To Every Thing There Is A Season

“To every thing there is a season, and a time to every purpose under heaven.”(Eccl. 3:1)

We’ve loved the time we’ve shared with you, dear writers and readers of Delightfully Insightful.  As many of you know, Ashley and I are now working with the young women in our ward and are unable to continue as editors of this site.  So as of now, the Relief Society presidency is retiring the blog.  While you won’t see any new posts, we hope you continue to use the archives still brimming with great ideas, recipes, advice, and more.

Many thanks to all who supported this effort.  It’s been so much fun to be part of this season of your lives as together we’ve created this fabulous connection.


Christy R.


Photo Essay by Ashley M.


Baking’s Best

by Kari H.

Ice Cream

My husband is an ice cream guy.  Of course.  I bake and bake and bake (you can follow my adventures in baking at  and at the end of the day all he really wants is a bowl of ice cream.  We got a great electric ice cream machine for our wedding but have faced years of glacial disappointment due to bad recipes and lack of air conditioning.  For the first seven years of our marriage we lived on the top floors of apartment buildings with no air conditioning, and it’s just too hot for the ice cream to freeze.  (Even in the winter, when the super would blast the heat.  We would open all the windows and it was still too hot!)  Anyway.  Over time I became so discouraged that I stopped trying to make ice cream and just bought it.

But then we moved to Virginia.  And got air conditioning.  Which makes all the difference.  The cooler the air, the better your ice cream will set up.  So even though we are still learning the hard way that there are a lot of lame ice cream recipes out there, I have at least three tried-and-true winners for you this month.

Toasted Coconut Ice Cream
Like coconut?  This ice cream will become your new obsession.  Don’t like coconut?  (I didn’t.)  This ice cream will convert you.  (Did me.)  It is pictured with flourles chocolate cake – you can find the recipe here.

1/2 cup shredded sweetened coconut
1 cup sugar
3 large eggs
1 tsp cornstarch
1/4 tsp salt
1 cup half-and-half
1 1/2 cups unsweetened coconut milk
1 cup heavy cream
2 tsp vanilla extract

1. If using electric ice cream maker, freeze bowl at least 1 to 2 days in advance. We have a Krups and for some reason it really needs 2 days or more to freeze good and hard.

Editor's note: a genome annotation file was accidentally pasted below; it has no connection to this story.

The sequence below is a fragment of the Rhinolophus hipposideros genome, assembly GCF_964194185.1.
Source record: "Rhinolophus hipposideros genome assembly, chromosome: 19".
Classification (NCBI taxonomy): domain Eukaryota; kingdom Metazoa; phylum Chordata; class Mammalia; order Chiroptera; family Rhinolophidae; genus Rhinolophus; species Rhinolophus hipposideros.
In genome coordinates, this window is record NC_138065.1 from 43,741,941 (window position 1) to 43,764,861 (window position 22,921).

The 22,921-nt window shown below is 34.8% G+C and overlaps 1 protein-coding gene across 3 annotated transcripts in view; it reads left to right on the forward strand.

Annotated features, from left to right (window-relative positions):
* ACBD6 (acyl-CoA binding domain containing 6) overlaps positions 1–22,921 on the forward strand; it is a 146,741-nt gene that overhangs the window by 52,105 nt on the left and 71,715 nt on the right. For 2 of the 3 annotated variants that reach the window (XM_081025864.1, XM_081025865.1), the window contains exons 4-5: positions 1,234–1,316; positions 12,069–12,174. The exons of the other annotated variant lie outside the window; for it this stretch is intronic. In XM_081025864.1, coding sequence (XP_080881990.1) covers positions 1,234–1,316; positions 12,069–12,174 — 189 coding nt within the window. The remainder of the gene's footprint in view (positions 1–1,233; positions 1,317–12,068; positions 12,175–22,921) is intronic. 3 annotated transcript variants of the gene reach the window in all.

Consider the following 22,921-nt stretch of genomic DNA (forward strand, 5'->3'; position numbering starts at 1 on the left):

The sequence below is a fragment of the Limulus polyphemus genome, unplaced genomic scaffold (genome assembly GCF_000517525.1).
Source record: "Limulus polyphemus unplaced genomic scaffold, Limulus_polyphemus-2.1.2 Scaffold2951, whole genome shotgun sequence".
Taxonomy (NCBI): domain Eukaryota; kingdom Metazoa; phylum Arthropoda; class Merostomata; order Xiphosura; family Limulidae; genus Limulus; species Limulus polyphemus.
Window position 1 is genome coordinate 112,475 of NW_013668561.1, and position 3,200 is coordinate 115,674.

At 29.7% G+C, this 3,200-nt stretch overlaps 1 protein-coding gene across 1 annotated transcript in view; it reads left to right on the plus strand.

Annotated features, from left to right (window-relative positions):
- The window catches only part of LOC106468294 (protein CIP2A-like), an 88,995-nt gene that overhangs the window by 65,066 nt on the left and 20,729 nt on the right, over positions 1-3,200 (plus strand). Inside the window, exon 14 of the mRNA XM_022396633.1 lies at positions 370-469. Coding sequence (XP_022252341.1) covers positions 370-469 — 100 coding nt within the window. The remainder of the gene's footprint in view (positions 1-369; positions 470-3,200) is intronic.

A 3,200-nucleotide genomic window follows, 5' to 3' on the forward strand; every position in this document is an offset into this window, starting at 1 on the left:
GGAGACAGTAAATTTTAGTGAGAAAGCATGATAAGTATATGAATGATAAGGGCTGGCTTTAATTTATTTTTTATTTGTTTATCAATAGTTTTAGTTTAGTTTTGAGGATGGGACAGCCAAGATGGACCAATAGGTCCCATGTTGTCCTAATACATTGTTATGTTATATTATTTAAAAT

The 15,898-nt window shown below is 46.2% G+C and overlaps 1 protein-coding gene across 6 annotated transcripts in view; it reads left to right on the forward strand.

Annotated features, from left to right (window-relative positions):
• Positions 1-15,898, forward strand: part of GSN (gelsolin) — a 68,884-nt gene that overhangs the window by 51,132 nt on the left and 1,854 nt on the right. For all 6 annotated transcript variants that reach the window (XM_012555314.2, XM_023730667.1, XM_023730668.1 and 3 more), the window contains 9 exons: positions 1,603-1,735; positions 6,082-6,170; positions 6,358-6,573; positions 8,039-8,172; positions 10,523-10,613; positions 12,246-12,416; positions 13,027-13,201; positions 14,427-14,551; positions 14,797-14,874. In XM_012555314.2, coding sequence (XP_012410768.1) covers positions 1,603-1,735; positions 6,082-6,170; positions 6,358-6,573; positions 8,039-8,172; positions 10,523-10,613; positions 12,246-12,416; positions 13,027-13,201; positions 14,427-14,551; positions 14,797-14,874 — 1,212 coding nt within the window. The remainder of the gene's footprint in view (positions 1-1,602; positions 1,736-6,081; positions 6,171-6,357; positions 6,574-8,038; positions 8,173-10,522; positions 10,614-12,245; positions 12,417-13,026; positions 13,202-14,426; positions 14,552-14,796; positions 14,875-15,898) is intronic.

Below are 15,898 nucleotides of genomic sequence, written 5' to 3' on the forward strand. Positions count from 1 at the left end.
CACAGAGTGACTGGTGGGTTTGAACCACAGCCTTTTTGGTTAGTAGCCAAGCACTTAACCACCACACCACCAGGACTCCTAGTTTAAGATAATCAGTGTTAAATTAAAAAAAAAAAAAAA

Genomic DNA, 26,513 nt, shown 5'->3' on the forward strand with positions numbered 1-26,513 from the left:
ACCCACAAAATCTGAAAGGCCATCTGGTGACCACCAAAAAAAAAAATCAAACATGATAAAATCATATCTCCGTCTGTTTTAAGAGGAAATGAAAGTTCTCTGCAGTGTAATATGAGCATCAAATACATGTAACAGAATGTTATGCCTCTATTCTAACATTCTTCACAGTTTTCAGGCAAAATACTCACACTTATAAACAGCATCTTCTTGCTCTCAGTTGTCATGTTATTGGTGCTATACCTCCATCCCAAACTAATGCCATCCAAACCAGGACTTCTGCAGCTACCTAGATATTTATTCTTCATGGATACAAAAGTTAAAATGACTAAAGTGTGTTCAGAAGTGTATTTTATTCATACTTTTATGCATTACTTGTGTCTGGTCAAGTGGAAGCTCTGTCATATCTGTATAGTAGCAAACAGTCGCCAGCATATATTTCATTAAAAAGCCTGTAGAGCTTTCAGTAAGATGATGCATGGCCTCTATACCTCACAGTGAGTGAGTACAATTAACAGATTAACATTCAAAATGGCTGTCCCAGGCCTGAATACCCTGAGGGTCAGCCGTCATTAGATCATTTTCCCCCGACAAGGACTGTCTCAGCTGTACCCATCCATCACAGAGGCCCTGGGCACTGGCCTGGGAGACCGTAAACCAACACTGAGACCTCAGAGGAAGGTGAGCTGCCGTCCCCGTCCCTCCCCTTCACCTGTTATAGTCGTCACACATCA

2. Preheat oven to 400. Spread the coconut on a baking sheet lined with aluminum foil. Place in hot oven for 2 to 3 minutes or until coconut turns a light brown. WATCH IT CLOSELY – it burns quickly!!! Remove from oven and allow to cool.

3. In a medium mixing bowl, beat the sugar into the eggs with a hand held mixer until thickened and pale yellow. Beat in the cornstarch and salt. Set aside.

4. Combine the half-and-half with the coconut milk in a heavy medium-sized saucepan. Bring to a boil over medium heat. Remove from the heat and slowly beat the hot liquid into the eggs and sugar.

5. Briefly rinse your saucepan and rub dry with paper towel to get the scum off. Pour the eggs/sugar mixture back into the saucepan and place over low heat. Stir constantly with a whisk or wooden spoon until the custard thickens slightly. Be careful not to let the mixture boil or the eggs will scramble – gross! Remove from the heat and pour the hot custard through a strainer into a large, clean bowl. Allow the custard to cool slightly, about 5 minutes, then stir in toasted coconut, heavy cream and vanilla. Cover and refrigerate until cold (about 5 hours) or overnight.

6. Stir the chilled custard, then freeze in your ice cream machine. When finished, the ice cream will be soft but ready to eat. For firmer ice cream, transfer to a freezer-safe container and freeze for at least 3 hours.

Recipe and photographs (with permission) from The Hungry Housewife

Sour Cream Ice Cream
The original recipe called for raw eggs, no cooking. I just didn’t want to try it so I adjusted the recipe to cook the eggs a bit like custard – don’t know how the original turns out but mine is better!  This is your new perfect vanilla ice cream – that sour cream really adds the something all the others are missing.  It is pictured with blueberry pot pie – you can find the recipe here.